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Sarah DeLuca Writing 105 Due: 11/ 7/06 WRT 105 (T&R @ 3:30) Apple of my Eye Hello, I’m a Mac. Macintosh, also known as Apple, currently released a new commercial advertising campaign in 2006 called, “Get a Mac.” I like the name, it’s simple, its to the point- no subliminal messages hidden within abstract content trying to secretly convince the viewer to purchase the product; the ad campaign says it all: Get A Mac. Apple’s marketing campaigns have become progressively less abstract since its original Macintosh release in 1984 during the super bowl. The original 1984 commercial was apart of Macintosh’s first marking campaign, “Think Different.” This campaign projected the notion that Mac computers were superior in style over substance. However, Macintosh quickly recognized that their marketing campaign targeted a limited audience of creative professionals such as writers, illustrators and amateur filmmakers. The company attacked this marketing error in 2002 releasing their second campaign, “The Switch.” The series of commercials within this campaign revealed testimonies from former Windows users who had ‘made the switch’ to the Mac. However, the second campaign did not successfully harness the attention of their target audience; the ordinary person. 1 Apple tried again in 2006 by launching, “Get A Mac,” a distinctly different marketing approach, yet still striving to grasp hold of their desired target audience. How would Apple persuade the ordinary person to take a delicious bite of their product? How would Apple tempt the average Joe to take a risk, and take a bite? Somehow, within these new commercials the company was going to convert the average home PC user into a loyal Mac lover. The “Get A Mac” campaign chose to cast actors John Hodgeman and Justin Long for the series of commercials.2 John Hodgeman is a P.C. and Justin Long is a Mac. The 1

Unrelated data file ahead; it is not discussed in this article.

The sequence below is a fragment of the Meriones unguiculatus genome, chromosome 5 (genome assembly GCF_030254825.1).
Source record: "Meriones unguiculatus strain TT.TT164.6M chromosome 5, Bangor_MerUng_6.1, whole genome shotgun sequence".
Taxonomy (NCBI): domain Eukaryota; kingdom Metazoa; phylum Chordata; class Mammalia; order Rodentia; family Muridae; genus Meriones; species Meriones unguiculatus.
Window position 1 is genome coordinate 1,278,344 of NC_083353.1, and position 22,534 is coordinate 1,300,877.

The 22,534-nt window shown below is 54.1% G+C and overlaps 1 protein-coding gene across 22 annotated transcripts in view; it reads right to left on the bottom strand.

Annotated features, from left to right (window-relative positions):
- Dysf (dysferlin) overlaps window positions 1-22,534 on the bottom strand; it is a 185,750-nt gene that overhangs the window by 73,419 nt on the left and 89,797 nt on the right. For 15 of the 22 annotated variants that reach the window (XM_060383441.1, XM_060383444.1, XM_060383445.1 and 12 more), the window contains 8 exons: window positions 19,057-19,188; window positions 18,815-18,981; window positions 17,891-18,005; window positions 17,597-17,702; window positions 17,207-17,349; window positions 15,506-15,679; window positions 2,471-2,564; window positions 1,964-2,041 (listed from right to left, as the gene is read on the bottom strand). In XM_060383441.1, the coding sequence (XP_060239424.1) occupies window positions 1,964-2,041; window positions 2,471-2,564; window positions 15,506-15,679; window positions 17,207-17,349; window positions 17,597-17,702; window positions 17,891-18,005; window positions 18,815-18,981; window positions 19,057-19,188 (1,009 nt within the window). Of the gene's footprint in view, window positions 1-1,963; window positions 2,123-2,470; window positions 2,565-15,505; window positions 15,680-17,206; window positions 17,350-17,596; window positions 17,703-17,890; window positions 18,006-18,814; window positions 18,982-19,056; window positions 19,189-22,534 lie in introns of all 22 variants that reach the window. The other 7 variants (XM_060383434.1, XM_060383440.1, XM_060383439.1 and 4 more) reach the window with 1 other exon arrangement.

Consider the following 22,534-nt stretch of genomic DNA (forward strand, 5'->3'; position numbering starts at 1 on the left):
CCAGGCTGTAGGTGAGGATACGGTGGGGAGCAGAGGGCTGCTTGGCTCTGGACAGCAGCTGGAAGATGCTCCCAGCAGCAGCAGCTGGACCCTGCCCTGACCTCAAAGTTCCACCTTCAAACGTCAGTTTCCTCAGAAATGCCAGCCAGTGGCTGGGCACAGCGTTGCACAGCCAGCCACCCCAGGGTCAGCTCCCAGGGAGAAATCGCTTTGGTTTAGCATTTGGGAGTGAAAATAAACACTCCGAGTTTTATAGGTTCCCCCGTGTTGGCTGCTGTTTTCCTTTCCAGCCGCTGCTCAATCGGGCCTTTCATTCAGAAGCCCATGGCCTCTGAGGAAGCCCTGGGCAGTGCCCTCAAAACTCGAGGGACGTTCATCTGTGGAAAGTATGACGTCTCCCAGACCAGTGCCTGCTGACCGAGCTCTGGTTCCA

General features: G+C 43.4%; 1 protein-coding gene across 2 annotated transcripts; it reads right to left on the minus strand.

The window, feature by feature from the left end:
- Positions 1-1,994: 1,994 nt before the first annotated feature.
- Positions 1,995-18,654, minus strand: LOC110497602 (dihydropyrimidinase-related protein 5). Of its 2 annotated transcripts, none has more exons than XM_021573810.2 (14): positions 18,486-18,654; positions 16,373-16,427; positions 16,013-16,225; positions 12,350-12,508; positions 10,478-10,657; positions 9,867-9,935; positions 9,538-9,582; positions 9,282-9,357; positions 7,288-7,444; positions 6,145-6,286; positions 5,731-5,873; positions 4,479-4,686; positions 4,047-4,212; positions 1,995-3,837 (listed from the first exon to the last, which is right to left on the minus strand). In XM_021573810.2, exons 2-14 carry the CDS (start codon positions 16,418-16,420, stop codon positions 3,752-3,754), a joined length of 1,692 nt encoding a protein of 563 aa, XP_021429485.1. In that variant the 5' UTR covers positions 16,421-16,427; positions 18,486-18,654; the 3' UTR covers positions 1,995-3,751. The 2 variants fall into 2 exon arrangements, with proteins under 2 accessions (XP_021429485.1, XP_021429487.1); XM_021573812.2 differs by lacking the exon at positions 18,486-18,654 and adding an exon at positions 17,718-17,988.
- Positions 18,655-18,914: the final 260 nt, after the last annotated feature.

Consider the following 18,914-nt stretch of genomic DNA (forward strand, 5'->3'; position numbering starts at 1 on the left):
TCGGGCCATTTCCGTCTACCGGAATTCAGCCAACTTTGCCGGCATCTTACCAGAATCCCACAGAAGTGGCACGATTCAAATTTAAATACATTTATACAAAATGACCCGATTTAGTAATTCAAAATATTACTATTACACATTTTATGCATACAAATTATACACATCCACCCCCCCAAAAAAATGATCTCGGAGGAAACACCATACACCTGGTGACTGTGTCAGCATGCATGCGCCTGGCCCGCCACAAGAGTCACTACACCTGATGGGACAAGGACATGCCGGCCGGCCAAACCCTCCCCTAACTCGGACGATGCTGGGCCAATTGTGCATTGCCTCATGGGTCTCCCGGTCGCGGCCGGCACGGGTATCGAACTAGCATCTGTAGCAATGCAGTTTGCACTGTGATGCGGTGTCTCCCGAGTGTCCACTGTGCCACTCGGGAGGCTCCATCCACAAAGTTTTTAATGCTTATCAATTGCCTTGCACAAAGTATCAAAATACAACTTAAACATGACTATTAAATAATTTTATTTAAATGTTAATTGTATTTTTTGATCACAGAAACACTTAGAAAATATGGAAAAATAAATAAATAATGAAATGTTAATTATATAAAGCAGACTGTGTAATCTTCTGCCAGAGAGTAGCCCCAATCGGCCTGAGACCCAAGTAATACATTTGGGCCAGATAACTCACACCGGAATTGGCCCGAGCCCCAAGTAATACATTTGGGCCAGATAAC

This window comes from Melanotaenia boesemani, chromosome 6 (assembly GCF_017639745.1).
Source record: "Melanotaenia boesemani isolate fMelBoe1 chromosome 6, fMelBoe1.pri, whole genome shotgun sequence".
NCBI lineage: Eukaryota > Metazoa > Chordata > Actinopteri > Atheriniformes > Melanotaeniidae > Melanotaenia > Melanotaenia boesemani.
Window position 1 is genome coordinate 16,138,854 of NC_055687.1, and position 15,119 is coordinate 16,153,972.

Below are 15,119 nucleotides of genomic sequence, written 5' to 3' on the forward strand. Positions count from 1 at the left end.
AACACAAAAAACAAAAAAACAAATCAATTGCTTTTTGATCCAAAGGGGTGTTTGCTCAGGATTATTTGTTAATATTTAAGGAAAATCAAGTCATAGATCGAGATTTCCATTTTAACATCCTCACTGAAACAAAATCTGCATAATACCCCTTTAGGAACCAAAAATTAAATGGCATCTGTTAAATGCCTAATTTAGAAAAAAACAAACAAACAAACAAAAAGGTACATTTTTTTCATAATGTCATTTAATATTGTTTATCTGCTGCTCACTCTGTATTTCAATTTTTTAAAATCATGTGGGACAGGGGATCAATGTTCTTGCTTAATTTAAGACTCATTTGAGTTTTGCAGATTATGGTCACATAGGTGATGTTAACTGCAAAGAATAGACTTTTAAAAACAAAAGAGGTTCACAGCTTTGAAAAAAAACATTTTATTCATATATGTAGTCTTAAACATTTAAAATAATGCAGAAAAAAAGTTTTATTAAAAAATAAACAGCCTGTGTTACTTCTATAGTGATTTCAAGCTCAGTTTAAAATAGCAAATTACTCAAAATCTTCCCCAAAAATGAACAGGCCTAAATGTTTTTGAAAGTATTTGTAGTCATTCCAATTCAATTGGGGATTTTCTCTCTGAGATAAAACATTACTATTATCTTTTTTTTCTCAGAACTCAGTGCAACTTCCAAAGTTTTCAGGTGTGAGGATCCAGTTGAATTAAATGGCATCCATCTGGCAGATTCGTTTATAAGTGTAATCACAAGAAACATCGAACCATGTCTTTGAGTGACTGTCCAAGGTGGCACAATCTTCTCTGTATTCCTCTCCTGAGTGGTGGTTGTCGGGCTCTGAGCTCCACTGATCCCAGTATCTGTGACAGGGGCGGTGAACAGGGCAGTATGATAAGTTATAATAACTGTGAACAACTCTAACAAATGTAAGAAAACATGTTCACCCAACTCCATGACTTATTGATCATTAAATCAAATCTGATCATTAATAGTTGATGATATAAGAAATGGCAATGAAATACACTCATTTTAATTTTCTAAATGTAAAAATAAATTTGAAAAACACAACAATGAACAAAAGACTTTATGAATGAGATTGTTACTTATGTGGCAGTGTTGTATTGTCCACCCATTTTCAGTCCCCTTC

two actors represent

the two computer systems

within the

advertisement and project


characterizations of the

separate products. Seb

Janacek describes John

Hodgeman [as the

P.C.] with the

characteristics of, “a

spectacled, middle-aged

suited business man-

easily ruffled and

technologically clueless.” While Justin Long [as the Mac] is a “young chap in jeans, a hooded top and sporting designer stubble.”3 The campaign uses the marketing strategies of personalizing the product with unique characteristics and presents its product message through comparative advertising.4 The music chosen to play as the campaigns background audio is childlike and “adds to the impression that the target audience is being condescended to.”5 The format of the advertisements reveal the two actors against a pure white background (characteristic color for Apple), they both directly address the camera and their facial expressions and mannerisms are effectively revealed through the use of multiple camera perspectives/angles. At this point, I think it is important to view the actual commercial content in order to fully understand my analysis and the multiple marketing techniques that Macintosh computers uses to enhance the message of their product and reach their new target audience. There are currently 15 commercial advertisements circulating within this released campaign series; however, I chose to select six of them that I personally thought were most effective, embodied different corporate messages, and connectively correlated to the others in order to nourish the viewers initial corporate associations. The first commercial of focus begins at the birth of the relationship between the product and the customer; the day you take the computer “out of the box.” (Watch the first chapter “Out of the Box,” on the included DVD.) On the official Macintosh website, under the “Get A Mac” menu tab, it lists the top 14 reasons why you should ‘get a Mac.’ The commercial you have just seen